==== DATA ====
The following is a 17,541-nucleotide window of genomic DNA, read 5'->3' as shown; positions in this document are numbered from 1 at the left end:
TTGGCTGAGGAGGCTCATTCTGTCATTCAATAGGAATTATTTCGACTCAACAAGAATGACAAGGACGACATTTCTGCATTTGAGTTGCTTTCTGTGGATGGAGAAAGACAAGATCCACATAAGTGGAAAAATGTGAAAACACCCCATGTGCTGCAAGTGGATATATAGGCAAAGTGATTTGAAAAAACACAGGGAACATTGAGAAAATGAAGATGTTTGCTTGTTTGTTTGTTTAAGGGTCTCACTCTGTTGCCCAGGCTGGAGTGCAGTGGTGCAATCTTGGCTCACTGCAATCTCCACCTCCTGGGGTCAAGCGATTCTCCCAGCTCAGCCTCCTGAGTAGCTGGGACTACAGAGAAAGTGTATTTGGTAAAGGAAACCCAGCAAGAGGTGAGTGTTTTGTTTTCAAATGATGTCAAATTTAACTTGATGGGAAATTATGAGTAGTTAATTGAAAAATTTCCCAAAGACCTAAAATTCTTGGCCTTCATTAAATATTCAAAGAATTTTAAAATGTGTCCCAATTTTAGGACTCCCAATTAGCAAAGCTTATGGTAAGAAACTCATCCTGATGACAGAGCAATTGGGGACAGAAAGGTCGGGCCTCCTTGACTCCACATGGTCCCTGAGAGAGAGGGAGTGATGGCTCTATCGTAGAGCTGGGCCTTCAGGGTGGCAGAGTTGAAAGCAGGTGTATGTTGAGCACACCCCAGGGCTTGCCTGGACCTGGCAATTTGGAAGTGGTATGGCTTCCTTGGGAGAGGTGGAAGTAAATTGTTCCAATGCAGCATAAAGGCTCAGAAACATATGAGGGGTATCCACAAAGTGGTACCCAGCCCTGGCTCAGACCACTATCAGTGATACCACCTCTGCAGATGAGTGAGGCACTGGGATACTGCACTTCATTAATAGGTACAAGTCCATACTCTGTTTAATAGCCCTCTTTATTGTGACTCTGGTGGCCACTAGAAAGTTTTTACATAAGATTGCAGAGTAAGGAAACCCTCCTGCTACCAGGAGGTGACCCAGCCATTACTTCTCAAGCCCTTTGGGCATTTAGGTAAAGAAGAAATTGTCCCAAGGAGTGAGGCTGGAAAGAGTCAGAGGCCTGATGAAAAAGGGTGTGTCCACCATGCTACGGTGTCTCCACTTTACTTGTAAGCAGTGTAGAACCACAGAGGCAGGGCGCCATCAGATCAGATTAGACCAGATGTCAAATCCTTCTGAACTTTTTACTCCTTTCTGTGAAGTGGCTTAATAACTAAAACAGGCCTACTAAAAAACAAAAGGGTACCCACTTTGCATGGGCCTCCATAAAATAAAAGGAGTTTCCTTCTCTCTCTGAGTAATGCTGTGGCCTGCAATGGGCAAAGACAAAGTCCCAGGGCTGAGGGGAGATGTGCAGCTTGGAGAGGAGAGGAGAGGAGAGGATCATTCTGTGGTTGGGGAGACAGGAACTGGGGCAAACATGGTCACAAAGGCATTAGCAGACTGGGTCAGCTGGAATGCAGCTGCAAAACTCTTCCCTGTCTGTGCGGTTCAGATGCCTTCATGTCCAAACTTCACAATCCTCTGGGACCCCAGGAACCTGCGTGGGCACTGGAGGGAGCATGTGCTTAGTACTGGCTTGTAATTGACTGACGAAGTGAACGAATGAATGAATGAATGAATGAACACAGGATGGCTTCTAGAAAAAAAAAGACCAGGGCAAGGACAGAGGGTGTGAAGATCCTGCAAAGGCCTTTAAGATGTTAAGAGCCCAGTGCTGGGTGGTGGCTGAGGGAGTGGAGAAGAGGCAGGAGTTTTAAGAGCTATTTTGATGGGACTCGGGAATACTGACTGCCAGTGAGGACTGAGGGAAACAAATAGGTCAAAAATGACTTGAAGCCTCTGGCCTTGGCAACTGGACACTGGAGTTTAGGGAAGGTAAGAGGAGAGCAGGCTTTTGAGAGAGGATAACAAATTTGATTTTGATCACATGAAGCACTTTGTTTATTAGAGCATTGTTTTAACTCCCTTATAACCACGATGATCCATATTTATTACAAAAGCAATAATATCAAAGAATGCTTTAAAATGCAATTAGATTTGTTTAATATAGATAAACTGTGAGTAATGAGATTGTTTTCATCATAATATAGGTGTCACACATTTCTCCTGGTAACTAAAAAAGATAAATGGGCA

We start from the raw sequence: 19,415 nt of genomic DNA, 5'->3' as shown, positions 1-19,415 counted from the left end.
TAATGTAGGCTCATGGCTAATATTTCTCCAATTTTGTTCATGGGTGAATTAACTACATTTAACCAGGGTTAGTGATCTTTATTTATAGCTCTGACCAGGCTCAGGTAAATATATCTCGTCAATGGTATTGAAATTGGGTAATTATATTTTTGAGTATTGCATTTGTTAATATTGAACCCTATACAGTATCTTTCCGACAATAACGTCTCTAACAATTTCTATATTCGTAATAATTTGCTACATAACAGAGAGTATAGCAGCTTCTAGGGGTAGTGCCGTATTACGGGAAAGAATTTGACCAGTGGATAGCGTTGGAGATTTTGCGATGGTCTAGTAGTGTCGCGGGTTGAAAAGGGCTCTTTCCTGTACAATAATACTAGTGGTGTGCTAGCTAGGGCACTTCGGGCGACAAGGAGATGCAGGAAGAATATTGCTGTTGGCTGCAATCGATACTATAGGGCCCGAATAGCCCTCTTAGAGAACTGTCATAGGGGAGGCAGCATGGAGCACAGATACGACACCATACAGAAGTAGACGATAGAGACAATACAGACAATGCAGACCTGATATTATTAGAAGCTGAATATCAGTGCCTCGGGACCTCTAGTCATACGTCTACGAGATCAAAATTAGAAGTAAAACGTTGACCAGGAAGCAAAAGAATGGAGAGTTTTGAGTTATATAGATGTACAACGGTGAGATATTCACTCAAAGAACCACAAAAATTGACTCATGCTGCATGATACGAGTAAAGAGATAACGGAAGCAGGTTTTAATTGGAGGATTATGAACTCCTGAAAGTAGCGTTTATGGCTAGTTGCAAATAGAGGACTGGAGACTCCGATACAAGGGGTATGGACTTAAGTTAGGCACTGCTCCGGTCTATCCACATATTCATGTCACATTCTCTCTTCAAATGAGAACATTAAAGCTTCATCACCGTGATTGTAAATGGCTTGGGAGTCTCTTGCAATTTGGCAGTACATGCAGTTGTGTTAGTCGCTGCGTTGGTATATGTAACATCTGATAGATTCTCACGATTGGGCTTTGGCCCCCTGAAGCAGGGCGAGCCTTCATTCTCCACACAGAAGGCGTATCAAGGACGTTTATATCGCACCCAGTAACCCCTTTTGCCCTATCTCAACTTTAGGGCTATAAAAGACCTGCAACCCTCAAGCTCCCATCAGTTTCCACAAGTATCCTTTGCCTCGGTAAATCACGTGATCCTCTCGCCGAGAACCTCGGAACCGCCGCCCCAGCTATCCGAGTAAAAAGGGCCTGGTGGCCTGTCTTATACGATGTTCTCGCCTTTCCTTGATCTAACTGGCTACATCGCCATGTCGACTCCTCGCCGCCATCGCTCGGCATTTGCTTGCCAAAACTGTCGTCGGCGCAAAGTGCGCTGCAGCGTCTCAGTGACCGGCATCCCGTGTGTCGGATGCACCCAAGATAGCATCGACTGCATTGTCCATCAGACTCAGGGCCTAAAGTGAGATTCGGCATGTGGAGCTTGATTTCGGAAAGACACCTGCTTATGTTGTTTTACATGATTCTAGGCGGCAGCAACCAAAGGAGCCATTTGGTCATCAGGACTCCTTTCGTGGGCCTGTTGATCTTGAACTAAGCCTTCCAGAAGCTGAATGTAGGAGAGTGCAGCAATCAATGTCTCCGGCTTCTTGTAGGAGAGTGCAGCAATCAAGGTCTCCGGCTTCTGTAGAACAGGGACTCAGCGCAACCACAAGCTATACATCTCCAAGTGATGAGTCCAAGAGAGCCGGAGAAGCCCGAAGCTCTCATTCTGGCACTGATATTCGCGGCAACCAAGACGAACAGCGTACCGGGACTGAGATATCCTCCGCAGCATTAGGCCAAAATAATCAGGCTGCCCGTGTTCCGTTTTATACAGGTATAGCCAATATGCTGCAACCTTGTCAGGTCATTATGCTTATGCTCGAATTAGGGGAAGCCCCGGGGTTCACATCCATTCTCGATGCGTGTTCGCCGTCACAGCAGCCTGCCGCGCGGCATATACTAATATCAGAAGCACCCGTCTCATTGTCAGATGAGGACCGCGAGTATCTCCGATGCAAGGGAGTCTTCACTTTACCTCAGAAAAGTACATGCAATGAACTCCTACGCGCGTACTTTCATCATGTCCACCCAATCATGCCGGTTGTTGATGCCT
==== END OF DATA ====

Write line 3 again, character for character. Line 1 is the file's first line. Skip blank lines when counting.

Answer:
We start from the raw sequence: 19,415 nt of genomic DNA, 5'->3' as shown, positions 1-19,415 counted from the left end.